Toledo Bend Lake, the largest man-made reservoir in the South, is located on the Sabine River between Louisiana and Texas.
Toledo Bend, the largest manmade reservoir in the South, is located on the Sabine River along the border of Louisiana and Texas. With an average surface area of about 180,000 acres, the lake provides a municipal and industrial water source, generates hydroelectric power, and fuels the local rural economy mainly through sportfishing-related tourism.
Toledo Bend is the fifth-largest constructed reservoir in the United States, and the lake’s watershed comprises 7,178 square miles. Lands acquired for the reservoir included 101,600 acres in Sabine and DeSoto Parishes in Louisiana, and 80,000 acres in Sabine, Shelby, Panola, and Newton Counties in Texas. The lake stretches upstream from the dam site above Burkeville, Texas, for sixty-five miles to near Logansport, Louisiana. The shoreline is approximately 1,200 miles long.
The total cost of the project approached $70 million and was shared equally by Texas and Louisiana. It is the only large hydroelectric power project in the United States constructed without major federal financing.
The idea of a giant reservoir on the Sabine River surfaced in a US Army Corps of Engineers feasibility report in the late 1930s. World War II soon intervened and delayed headway until the creation of the Sabine River Authority of Texas in 1949; Louisiana established a similar group in 1950. Both units were tasked with water management of the Sabine River for the mutual benefit of each state. Along with relevant federal agencies, the groups developed a working compact that was ratified by the Texas legislature in 1953 and the Louisiana legislature the following year. A 1955 memorandum of understanding stipulated that the states would equally finance aspects of the reservoir project. When numerous feasibility studies indicated that the project was practical, Louisiana and Texas each approved $30 million bond measures in 1959. The sale of hydroelectric power was to be the sole source of bond repayment.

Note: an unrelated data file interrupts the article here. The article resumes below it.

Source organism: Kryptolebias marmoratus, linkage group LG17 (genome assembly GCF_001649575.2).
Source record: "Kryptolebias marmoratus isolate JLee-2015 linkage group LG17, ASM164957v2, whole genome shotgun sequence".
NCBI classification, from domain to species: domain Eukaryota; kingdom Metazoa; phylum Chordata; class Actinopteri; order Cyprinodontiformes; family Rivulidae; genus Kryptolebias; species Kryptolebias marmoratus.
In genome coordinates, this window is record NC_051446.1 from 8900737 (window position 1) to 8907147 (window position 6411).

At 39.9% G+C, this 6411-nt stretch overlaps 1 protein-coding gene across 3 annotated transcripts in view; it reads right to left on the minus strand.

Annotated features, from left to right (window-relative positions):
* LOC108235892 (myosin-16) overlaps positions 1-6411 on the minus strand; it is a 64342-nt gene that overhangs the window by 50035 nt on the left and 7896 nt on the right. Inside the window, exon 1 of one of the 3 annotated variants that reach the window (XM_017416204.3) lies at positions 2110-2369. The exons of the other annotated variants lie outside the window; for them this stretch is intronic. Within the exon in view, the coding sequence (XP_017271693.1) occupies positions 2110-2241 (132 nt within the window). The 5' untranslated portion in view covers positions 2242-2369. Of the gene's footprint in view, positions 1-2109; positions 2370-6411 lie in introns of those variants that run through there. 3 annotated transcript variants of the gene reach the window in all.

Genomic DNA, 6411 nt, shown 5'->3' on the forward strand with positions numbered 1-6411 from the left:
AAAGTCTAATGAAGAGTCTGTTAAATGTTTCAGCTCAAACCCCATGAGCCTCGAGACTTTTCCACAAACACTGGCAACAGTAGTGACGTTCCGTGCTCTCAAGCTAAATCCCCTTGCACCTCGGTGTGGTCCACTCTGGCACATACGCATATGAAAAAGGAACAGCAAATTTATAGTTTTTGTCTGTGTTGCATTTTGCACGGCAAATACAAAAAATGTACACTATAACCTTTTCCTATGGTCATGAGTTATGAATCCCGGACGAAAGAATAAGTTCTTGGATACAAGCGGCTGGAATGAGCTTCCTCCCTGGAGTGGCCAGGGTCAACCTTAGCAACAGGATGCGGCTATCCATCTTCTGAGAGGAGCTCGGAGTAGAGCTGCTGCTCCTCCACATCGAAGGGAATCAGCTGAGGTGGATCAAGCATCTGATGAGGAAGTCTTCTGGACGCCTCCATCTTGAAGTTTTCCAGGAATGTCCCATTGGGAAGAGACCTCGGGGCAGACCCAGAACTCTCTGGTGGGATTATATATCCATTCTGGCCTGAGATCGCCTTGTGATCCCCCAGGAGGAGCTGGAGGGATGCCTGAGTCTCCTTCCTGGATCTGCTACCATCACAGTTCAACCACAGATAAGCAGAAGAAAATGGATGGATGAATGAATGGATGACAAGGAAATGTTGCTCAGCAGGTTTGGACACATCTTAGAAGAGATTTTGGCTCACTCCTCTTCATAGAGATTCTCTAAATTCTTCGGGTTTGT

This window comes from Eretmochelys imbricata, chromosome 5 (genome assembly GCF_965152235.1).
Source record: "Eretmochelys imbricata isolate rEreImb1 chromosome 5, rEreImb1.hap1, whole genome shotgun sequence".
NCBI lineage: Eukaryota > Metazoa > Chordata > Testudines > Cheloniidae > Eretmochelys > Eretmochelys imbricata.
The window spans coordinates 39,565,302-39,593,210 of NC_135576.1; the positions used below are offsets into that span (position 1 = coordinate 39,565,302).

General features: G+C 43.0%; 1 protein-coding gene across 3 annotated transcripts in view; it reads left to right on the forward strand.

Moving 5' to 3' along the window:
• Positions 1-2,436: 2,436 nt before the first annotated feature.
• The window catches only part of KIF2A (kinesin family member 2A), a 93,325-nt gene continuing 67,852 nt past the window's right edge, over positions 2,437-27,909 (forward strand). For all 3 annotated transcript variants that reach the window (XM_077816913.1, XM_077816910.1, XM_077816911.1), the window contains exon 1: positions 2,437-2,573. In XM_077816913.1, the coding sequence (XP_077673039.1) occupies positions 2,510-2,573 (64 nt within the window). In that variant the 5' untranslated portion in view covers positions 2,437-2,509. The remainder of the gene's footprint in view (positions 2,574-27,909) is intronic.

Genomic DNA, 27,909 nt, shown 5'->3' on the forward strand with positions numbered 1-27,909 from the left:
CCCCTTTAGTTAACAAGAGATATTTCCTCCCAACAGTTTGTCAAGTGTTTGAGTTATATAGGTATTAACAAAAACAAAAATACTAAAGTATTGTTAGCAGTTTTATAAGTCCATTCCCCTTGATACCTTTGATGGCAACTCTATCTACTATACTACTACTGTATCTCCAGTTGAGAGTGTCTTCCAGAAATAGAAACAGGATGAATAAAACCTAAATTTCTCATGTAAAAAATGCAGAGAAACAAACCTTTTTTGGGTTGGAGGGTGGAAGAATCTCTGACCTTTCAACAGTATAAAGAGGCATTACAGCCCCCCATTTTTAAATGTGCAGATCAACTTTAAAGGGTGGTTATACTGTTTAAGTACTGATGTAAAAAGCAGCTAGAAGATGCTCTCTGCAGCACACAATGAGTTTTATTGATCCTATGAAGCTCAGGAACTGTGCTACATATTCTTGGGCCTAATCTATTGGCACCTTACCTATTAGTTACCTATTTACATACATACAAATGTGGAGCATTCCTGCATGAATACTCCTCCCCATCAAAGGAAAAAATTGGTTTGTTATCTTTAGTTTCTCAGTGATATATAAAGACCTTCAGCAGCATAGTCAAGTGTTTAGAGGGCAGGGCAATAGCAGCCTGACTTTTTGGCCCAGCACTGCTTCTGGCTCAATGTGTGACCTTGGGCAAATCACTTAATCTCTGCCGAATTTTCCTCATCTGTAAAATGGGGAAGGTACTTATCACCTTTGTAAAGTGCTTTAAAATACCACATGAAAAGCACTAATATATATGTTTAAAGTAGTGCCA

The Toledo Bend project was not without controversy. Although various business leaders and politicians supported it, many local residents opposed the plans on the grounds that their private property would be expropriated, homes and livelihoods lost, and cemeteries disturbed. The Choctaw-Apache Indian tribe claimed it was being forced from thousands of acres of ancestral lands. From a cultural resource perspective, hundreds of archaeological sites would be flooded and the Sabine Breastworks, a Civil War feature, inundated. From an ecological perspective, thousands of acres of forest—including 35,000 acres in Texas’s Sabine National Forest—would be permanently lost. In the end, however, the lake developers prevailed.
On October 5, 1961, Gov. Jimmie Davis of Louisiana and Gov. Price Daniel of Texas presided over a groundbreaking ceremony at the dam site. Land acquisition began in May 1963. Construction of the dam, spillway, and power station started in April 1964. Commercial timber was removed from the lake basin, followed by land-clearing operations. Utilities, roads, and some buildings were relocated. Several cemeteries were moved to higher ground. The last section of the earthen dam was closed on October 3, 1966, and the lake began to fill. By early 1969, the power plant began operations. An estimated one thousand people attended the dedication ceremony to commemorate the completion of the project on October 11, 1969. The masters of ceremonies for the event were Gov. John McKeithen of Louisiana and Gov. Preston Smith of Texas.
Since the reservoir was constructed, Toledo Bend has become one of the most popular fishing destinations in Louisiana. Bass fishing is the most common activity on the lake. Dozens of fishing tournaments are held there each year, and the lake is a regular stop on the Bassmaster Elite Series professional fishing tournament tour. An infrastructure has developed in the region to support such tourism. Private marinas, motels, restaurants, and campgrounds as well as state parks and recreation areas are scattered around the lake.